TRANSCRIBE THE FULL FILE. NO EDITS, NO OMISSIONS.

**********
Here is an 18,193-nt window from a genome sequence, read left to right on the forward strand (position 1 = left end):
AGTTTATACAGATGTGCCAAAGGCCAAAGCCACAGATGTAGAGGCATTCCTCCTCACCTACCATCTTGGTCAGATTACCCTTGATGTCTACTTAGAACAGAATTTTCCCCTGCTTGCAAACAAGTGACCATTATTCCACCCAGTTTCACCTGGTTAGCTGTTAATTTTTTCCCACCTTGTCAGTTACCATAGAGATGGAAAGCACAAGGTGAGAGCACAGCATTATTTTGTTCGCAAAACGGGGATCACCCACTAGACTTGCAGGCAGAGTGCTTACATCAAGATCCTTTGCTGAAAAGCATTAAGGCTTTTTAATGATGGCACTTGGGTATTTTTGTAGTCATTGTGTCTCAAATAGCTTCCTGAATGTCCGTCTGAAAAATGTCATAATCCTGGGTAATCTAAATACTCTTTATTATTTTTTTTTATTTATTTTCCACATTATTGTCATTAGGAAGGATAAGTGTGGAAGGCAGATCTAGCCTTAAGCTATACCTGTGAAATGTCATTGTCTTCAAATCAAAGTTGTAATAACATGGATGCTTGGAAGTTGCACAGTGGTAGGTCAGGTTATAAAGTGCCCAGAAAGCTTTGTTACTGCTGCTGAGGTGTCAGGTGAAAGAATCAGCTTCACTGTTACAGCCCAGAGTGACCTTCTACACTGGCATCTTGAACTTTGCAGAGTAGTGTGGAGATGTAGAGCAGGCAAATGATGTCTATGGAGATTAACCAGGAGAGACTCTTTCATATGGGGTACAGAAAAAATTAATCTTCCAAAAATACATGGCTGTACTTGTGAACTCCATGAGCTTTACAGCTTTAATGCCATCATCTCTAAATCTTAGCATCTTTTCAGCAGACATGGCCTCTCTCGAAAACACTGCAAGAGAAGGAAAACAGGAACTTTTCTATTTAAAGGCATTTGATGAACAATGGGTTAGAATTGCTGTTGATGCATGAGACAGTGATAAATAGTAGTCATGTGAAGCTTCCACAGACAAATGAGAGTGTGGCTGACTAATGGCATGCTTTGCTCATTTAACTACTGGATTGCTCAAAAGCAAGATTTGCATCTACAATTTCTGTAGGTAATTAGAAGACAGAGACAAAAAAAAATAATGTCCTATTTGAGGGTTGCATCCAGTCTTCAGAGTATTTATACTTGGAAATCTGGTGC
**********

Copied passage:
Here is an 18,193-nt window from a genome sequence, read left to right on the forward strand (position 1 = left end):
AGTTTATACAGATGTGCCAAAGGCCAAAGCCACAGATGTAGAGGCATTCCTCCTCACCTACCATCTTGGTCAGATTACCCTTGATGTCTACTTAGAACAGAATTTTCCCCTGCTTGCAAACAAGTGACCATTATTCCACCCAGTTTCACCTGGTTAGCTGTTAATTTTTTCCCACCTTGTCAGTTACCATAGAGATGGAAAGCACAAGGTGAGAGCACAGCATTATTTTGTTCGCAAAACGGGGATCACCCACTAGACTTGCAGGCAGAGTGCTTACATCAAGATCCTTTGCTGAAAAGCATTAAGGCTTTTTAATGATGGCACTTGGGTATTTTTGTAGTCATTGTGTCTCAAATAGCTTCCTGAATGTCCGTCTGAAAAATGTCATAATCCTGGGTAATCTAAATACTCTTTATTATTTTTTTTTATTTATTTTCCACATTATTGTCATTAGGAAGGATAAGTGTGGAAGGCAGATCTAGCCTTAAGCTATACCTGTGAAATGTCATTGTCTTCAAATCAAAGTTGTAATAACATGGATGCTTGGAAGTTGCACAGTGGTAGGTCAGGTTATAAAGTGCCCAGAAAGCTTTGTTACTGCTGCTGAGGTGTCAGGTGAAAGAATCAGCTTCACTGTTACAGCCCAGAGTGACCTTCTACACTGGCATCTTGAACTTTGCAGAGTAGTGTGGAGATGTAGAGCAGGCAAATGATGTCTATGGAGATTAACCAGGAGAGACTCTTTCATATGGGGTACAGAAAAAATTAATCTTCCAAAAATACATGGCTGTACTTGTGAACTCCATGAGCTTTACAGCTTTAATGCCATCATCTCTAAATCTTAGCATCTTTTCAGCAGACATGGCCTCTCTCGAAAACACTGCAAGAGAAGGAAAACAGGAACTTTTCTATTTAAAGGCATTTGATGAACAATGGGTTAGAATTGCTGTTGATGCATGAGACAGTGATAAATAGTAGTCATGTGAAGCTTCCACAGACAAATGAGAGTGTGGCTGACTAATGGCATGCTTTGCTCATTTAACTACTGGATTGCTCAAAAGCAAGATTTGCATCTACAATTTCTGTAGGTAATTAGAAGACAGAGACAAAAAAAAATAATGTCCTATTTGAGGGTTGCATCCAGTCTTCAGAGTATTTATACTTGGAAATCTGGTGC